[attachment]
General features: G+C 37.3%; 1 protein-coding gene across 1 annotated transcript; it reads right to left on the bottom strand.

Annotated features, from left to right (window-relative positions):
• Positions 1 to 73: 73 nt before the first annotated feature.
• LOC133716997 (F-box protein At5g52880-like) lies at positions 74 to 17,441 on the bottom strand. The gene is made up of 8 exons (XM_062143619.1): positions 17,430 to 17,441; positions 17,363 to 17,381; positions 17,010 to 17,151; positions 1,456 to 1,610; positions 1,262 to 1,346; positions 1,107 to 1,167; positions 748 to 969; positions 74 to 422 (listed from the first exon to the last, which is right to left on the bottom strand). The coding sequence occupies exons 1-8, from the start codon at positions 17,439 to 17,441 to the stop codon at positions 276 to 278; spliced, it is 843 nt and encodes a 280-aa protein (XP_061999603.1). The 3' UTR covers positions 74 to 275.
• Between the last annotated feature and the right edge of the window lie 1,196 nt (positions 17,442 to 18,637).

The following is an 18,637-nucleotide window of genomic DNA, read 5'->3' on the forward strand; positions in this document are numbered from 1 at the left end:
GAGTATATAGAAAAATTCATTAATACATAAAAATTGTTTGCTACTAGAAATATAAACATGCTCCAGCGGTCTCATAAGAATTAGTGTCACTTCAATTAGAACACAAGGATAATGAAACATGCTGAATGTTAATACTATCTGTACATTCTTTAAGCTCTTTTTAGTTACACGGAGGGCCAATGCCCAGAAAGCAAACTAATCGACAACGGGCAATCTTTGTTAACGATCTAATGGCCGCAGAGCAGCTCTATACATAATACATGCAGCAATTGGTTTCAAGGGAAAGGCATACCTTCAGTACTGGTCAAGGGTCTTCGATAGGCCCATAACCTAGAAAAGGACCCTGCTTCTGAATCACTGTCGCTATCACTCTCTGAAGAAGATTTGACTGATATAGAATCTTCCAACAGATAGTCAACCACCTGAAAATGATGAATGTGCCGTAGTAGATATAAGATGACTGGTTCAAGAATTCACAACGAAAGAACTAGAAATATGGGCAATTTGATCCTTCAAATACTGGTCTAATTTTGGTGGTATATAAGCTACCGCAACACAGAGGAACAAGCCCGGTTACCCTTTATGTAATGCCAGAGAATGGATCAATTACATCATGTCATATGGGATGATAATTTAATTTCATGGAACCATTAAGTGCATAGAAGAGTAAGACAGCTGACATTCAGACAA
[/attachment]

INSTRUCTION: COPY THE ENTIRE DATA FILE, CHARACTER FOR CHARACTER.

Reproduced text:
General features: G+C 37.3%; 1 protein-coding gene across 1 annotated transcript; it reads right to left on the bottom strand.

Annotated features, from left to right (window-relative positions):
• Positions 1 to 73: 73 nt before the first annotated feature.
• LOC133716997 (F-box protein At5g52880-like) lies at positions 74 to 17,441 on the bottom strand. The gene is made up of 8 exons (XM_062143619.1): positions 17,430 to 17,441; positions 17,363 to 17,381; positions 17,010 to 17,151; positions 1,456 to 1,610; positions 1,262 to 1,346; positions 1,107 to 1,167; positions 748 to 969; positions 74 to 422 (listed from the first exon to the last, which is right to left on the bottom strand). The coding sequence occupies exons 1-8, from the start codon at positions 17,439 to 17,441 to the stop codon at positions 276 to 278; spliced, it is 843 nt and encodes a 280-aa protein (XP_061999603.1). The 3' UTR covers positions 74 to 275.
• Between the last annotated feature and the right edge of the window lie 1,196 nt (positions 17,442 to 18,637).

The following is an 18,637-nucleotide window of genomic DNA, read 5'->3' on the forward strand; positions in this document are numbered from 1 at the left end:
GAGTATATAGAAAAATTCATTAATACATAAAAATTGTTTGCTACTAGAAATATAAACATGCTCCAGCGGTCTCATAAGAATTAGTGTCACTTCAATTAGAACACAAGGATAATGAAACATGCTGAATGTTAATACTATCTGTACATTCTTTAAGCTCTTTTTAGTTACACGGAGGGCCAATGCCCAGAAAGCAAACTAATCGACAACGGGCAATCTTTGTTAACGATCTAATGGCCGCAGAGCAGCTCTATACATAATACATGCAGCAATTGGTTTCAAGGGAAAGGCATACCTTCAGTACTGGTCAAGGGTCTTCGATAGGCCCATAACCTAGAAAAGGACCCTGCTTCTGAATCACTGTCGCTATCACTCTCTGAAGAAGATTTGACTGATATAGAATCTTCCAACAGATAGTCAACCACCTGAAAATGATGAATGTGCCGTAGTAGATATAAGATGACTGGTTCAAGAATTCACAACGAAAGAACTAGAAATATGGGCAATTTGATCCTTCAAATACTGGTCTAATTTTGGTGGTATATAAGCTACCGCAACACAGAGGAACAAGCCCGGTTACCCTTTATGTAATGCCAGAGAATGGATCAATTACATCATGTCATATGGGATGATAATTTAATTTCATGGAACCATTAAGTGCATAGAAGAGTAAGACAGCTGACATTCAGACAA